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Beneath the Totem Pole: Tlingit Culture in Alaska

Tlingit Totem Pole in Alaska

Tlingit Culture in Alaska

It’s a narrow wooden bridge, so when a girl runs past, the reverberations affect us all. She’s a teenager, or maybe older, in classic blue jeans and US sneakers, with flowing blonde hair. A few minutes later I see her again, wrapped in a traditional Tlingit cloak and chanting with her ancestors.

We’ve crossed the bridge to the space outside Chief Shakes’ House, some 1000 miles north of Seattle. Totem poles teeter above our heads and the women close their eyes as they sing. In the fresh, wet grass, the girl’s sneakers peek out from beneath her robe.

That’s the paradox here in Wrangell: all-American freshness trying to revive a damaged past.

Tlingit Performance inside Chief Shakes' House“When they took our language,” says a woman with hair the colour of the clouds on the harbour, “they took more than that. They took our history and they took our stories.”

She’s talking about the successive colonial powers who arrived here and who, through religion, industry, deliberate oppression or imported disease, decimated the Tlingit culture that had survived 5000 years. For once, with my British passport I’m not made to feel like the bad guy. Well, not entirely.

Wrangell, Alaska

The Russians arrived first in 1811 and set up an energetic fur trade. Then came the British, in the form of the Hudson’s Bay Company, before the US bought the land from them in 1867. Uncle Sam set up a military post here that somehow attracted a flurry of gold rushes with dance halls, bars and other, ahem, adventures, to suit.

Dolly's House - a brothel in Ketchikan, AlaskaA painted wooden street in the large port of Ketchikan relives the “good old days,” where candy-pink signs still advertise brothels and the hidden paths towards them still have street signs that read “Married Man’s Lane.”

Here in Wrangell, though, it’s all white Presbyterian churches and totem poles. Boats unload salmon in the harbour and a lone truck swings through wide streets flanked with sidewalks. People use “Liquor Stores” instead of off-licenses, and mail boxes perch on stilts instead of being letterboxes on doors.

It’s like walking through a living slideshow of my childhood, when I watched American kids cycle through suburbia in E.T. and studied Red Indians at school. Back in my time of innocence, before the term “Red Indian” developed racist undertones.

As a child, I read about totem poles and I practised sewing beads onto tribal capes. To stand here now, with my fingertips on sweet, soft cedarwood, thousands of miles from England, is a quietly thrilling experience. Inside the replica Chief Shakes’ building, the light levels are low, the glow from the canoe intense.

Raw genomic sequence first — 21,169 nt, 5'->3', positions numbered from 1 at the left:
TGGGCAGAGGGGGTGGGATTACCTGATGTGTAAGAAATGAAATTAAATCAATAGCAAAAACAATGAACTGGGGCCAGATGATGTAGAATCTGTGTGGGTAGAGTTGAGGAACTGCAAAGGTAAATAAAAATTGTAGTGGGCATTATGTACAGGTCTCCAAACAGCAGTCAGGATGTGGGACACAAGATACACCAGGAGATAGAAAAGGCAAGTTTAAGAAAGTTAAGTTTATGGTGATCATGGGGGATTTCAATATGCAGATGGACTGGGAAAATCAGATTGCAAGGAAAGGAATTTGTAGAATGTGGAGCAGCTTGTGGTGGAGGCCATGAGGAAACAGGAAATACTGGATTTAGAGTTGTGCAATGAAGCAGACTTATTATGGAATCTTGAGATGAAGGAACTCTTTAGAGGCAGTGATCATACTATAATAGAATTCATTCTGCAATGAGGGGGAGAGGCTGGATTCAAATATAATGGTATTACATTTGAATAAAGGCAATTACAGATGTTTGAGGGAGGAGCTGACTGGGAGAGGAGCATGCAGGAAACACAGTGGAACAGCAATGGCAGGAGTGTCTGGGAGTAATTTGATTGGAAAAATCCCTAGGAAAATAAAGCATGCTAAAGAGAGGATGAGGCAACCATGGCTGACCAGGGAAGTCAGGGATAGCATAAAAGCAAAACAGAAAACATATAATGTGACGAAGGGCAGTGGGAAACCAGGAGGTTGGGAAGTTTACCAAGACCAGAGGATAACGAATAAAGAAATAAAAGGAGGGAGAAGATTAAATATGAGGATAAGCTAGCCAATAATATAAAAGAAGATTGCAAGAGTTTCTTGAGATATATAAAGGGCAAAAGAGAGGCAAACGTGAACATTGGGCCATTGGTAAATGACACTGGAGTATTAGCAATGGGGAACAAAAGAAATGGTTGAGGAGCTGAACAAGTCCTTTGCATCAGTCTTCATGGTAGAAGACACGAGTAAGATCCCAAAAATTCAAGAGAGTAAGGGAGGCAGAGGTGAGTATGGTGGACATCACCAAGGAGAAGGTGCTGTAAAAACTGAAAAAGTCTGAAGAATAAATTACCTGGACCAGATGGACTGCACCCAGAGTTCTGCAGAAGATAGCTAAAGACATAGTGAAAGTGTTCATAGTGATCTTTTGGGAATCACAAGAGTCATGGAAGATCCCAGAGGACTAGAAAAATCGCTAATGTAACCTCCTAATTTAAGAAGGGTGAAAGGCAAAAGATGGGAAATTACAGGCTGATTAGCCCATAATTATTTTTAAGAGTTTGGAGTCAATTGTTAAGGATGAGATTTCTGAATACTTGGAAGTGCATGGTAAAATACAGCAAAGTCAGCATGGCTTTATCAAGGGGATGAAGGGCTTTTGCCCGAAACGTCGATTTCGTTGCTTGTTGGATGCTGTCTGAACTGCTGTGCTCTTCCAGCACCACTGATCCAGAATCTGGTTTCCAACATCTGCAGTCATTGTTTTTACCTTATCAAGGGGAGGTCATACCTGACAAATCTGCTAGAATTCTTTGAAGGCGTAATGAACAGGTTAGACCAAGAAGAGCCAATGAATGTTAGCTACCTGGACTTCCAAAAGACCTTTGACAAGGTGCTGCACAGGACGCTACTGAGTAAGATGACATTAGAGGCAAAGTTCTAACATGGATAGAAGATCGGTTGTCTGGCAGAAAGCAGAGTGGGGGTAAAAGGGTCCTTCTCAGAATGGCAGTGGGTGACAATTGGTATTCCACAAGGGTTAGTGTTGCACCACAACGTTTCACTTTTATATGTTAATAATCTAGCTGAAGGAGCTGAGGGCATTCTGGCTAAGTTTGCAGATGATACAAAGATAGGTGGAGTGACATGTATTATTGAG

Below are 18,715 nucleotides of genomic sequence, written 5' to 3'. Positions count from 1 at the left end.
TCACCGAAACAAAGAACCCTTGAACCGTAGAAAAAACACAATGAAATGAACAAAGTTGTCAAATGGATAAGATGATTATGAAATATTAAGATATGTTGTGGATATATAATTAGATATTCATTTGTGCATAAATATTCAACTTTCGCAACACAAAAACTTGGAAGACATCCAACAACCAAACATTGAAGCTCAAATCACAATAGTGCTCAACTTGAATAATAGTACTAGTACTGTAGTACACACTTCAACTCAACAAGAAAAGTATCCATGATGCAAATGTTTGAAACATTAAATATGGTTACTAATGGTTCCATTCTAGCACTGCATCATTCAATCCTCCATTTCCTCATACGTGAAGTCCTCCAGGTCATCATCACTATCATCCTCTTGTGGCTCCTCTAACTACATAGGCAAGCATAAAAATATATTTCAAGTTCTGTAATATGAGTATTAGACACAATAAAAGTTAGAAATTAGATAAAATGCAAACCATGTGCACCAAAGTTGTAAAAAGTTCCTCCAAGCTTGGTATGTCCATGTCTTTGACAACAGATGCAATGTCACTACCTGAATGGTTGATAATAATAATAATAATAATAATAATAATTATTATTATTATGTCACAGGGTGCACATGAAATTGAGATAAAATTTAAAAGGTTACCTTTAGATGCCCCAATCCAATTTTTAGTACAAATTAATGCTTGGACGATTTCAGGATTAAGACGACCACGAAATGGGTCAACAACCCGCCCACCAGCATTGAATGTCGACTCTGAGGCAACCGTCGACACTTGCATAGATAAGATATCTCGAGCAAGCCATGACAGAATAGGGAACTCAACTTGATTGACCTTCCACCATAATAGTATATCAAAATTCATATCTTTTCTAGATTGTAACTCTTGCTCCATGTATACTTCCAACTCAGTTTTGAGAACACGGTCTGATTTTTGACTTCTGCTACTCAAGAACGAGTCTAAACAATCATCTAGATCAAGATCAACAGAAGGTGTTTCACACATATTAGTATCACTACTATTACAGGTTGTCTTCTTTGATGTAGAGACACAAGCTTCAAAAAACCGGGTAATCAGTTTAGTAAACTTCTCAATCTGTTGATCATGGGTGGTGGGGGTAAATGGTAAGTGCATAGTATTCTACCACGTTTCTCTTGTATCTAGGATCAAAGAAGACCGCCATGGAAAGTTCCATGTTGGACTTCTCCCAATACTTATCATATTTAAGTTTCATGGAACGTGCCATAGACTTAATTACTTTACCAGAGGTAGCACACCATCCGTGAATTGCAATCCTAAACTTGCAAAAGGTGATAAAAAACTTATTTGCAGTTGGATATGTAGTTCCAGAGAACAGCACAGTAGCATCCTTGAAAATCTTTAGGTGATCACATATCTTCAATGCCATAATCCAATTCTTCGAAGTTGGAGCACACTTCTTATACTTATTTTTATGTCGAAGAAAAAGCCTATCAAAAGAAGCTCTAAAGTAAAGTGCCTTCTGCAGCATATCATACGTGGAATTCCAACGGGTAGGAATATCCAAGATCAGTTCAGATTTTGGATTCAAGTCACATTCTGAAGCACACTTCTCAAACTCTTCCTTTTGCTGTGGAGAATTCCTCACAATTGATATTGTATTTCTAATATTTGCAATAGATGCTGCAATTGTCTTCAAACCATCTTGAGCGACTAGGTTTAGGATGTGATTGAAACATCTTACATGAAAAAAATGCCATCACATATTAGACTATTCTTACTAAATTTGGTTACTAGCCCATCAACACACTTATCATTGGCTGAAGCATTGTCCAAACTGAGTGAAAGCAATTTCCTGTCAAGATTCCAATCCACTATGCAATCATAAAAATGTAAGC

I run my hand along the imperfections in the wood.

It’s easy to get swept away by the romance of history, whichever way you look at it, when facing a culture that almost disappeared. What they didn’t teach me at school, and what is uncomfortable to point out, is that the Tlingit people also fought territorial wars, forbade democracy and encouraged ritual slavery. Seventeenth century Tlingit life would have been cold, harsh and cruel – a lifestyle that most 21st century Americans would never choose to live.

Overall, it’s a difficult dance: reviving a culture, recognising oppression and judging how best to pay for the past.

I’m lucky. I know that I’ll get to speak to Tlingit Elders and others championing the cause about what they hope to achieve in the future and how we should weigh up the past.

Yet perhaps the next generation has already decided the future –  in the shape of white sneakers beneath a ceremonial gown.

Stars and Stripes US Flag in Alaska

The Tlingit Culture – To be continued…Disclosure: I visited Chief Shakes’ House as a guest of InnerSea Discoveries and American Safari Cruises.

Read more about Alaska

Whale Watching in Alaska

Flightseeing in Alaska

Kayaking in Alaska

Icebergs in Alaska

Aurora Borealis – Seeing the Northern Lights in Alaska

Gold Dust & Magic Mud – A Glacier Tour in Alaska

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6 Responses to Beneath the Totem Pole: Tlingit Culture in Alaska

  1. LB(cruiseshipblogger) April 27, 2011 at 5:34 am #

    Wrangell, that just looks so wrong. I’m sitting here thinking Abi, you spelled Wrangle wrong. Then I googled it. Holy ****** ****! I’m the one who spelled it wrong, on a blog I wrote ages ago.

    • Abi May 17, 2011 at 8:03 am #

      That’s hilarious! And you made me go and check one more time just to be sure ;)

  2. Terry@Overnight New York April 27, 2011 at 11:35 pm #

    I love the magnificent hall of objects from Native Americans of the Pacific Northwest, including the Tlingits, in New York’s American Museum of Natural History. The objects — totem poles, carvings, tools, masks and clothes — were among the first acquired by the museum at the turn of the previous century during a study expedition of the region. Today the museum also maintains a registry of contemporary Northwestern Native American artists. While it’s great to be able to see these objects on view near my house, I’d love to see similar objects on site as you did!

    • Abi May 17, 2011 at 8:06 am #

      I’d highly recommend a visit to Chief Shakes’ House for that. I’ll have to remember to check out the Natural History museum the next time I’m in town…

  3. Bluegreen Kirk May 19, 2011 at 9:59 pm #

    its sad that some many cultures and traditions have been affected over the years through hopes of gaining wealth and power. I great to read that there are some culutres that have been able to survive.

    • Abi May 20, 2011 at 1:29 pm #

      Yes, it’s a shame and it happens the world over.

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